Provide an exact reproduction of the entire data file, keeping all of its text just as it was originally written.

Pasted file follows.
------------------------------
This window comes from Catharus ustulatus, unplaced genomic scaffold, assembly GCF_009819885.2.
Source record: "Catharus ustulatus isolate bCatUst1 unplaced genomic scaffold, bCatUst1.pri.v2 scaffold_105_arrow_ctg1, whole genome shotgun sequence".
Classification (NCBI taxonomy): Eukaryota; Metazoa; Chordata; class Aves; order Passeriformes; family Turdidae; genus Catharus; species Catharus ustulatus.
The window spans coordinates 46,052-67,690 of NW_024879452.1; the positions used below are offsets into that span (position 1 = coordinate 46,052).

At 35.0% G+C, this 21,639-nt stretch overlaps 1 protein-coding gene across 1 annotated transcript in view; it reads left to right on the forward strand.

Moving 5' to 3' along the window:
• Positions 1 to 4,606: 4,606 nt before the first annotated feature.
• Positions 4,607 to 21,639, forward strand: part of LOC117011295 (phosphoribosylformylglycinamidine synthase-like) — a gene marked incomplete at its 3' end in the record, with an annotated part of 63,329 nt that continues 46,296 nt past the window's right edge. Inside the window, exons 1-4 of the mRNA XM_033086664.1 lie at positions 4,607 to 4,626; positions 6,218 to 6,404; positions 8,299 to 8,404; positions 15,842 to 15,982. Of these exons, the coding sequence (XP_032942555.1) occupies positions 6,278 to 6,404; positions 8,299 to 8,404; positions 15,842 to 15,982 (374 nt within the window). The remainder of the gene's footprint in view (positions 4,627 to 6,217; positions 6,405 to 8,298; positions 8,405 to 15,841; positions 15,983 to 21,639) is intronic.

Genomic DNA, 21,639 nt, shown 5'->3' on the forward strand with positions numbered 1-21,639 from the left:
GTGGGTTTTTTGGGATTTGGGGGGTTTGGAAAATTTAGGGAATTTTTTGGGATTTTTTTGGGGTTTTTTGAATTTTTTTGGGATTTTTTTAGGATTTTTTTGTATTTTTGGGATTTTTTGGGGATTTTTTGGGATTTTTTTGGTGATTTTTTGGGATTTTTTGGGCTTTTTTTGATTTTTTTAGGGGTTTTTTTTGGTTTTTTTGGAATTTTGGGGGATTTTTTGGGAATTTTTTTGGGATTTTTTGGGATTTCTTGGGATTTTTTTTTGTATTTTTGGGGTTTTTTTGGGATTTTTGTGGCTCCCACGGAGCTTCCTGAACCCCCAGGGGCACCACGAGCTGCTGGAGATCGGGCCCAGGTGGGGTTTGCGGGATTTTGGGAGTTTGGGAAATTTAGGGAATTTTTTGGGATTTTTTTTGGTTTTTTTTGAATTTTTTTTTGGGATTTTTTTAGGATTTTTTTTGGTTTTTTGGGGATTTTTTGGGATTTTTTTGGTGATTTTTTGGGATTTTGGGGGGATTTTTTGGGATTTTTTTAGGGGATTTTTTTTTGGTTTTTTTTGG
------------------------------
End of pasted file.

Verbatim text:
This window comes from Catharus ustulatus, unplaced genomic scaffold, assembly GCF_009819885.2.
Source record: "Catharus ustulatus isolate bCatUst1 unplaced genomic scaffold, bCatUst1.pri.v2 scaffold_105_arrow_ctg1, whole genome shotgun sequence".
Classification (NCBI taxonomy): Eukaryota; Metazoa; Chordata; class Aves; order Passeriformes; family Turdidae; genus Catharus; species Catharus ustulatus.
The window spans coordinates 46,052-67,690 of NW_024879452.1; the positions used below are offsets into that span (position 1 = coordinate 46,052).

At 35.0% G+C, this 21,639-nt stretch overlaps 1 protein-coding gene across 1 annotated transcript in view; it reads left to right on the forward strand.

Moving 5' to 3' along the window:
• Positions 1 to 4,606: 4,606 nt before the first annotated feature.
• Positions 4,607 to 21,639, forward strand: part of LOC117011295 (phosphoribosylformylglycinamidine synthase-like) — a gene marked incomplete at its 3' end in the record, with an annotated part of 63,329 nt that continues 46,296 nt past the window's right edge. Inside the window, exons 1-4 of the mRNA XM_033086664.1 lie at positions 4,607 to 4,626; positions 6,218 to 6,404; positions 8,299 to 8,404; positions 15,842 to 15,982. Of these exons, the coding sequence (XP_032942555.1) occupies positions 6,278 to 6,404; positions 8,299 to 8,404; positions 15,842 to 15,982 (374 nt within the window). The remainder of the gene's footprint in view (positions 4,627 to 6,217; positions 6,405 to 8,298; positions 8,405 to 15,841; positions 15,983 to 21,639) is intronic.

Genomic DNA, 21,639 nt, shown 5'->3' on the forward strand with positions numbered 1-21,639 from the left:
GTGGGTTTTTTGGGATTTGGGGGGTTTGGAAAATTTAGGGAATTTTTTGGGATTTTTTTGGGGTTTTTTGAATTTTTTTGGGATTTTTTTAGGATTTTTTTGTATTTTTGGGATTTTTTGGGGATTTTTTGGGATTTTTTTGGTGATTTTTTGGGATTTTTTGGGCTTTTTTTGATTTTTTTAGGGGTTTTTTTTGGTTTTTTTGGAATTTTGGGGGATTTTTTGGGAATTTTTTTGGGATTTTTTGGGATTTCTTGGGATTTTTTTTTGTATTTTTGGGGTTTTTTTGGGATTTTTGTGGCTCCCACGGAGCTTCCTGAACCCCCAGGGGCACCACGAGCTGCTGGAGATCGGGCCCAGGTGGGGTTTGCGGGATTTTGGGAGTTTGGGAAATTTAGGGAATTTTTTGGGATTTTTTTTGGTTTTTTTTGAATTTTTTTTTGGGATTTTTTTAGGATTTTTTTTGGTTTTTTGGGGATTTTTTGGGATTTTTTTGGTGATTTTTTGGGATTTTGGGGGGATTTTTTGGGATTTTTTTAGGGGATTTTTTTTTGGTTTTTTTTGG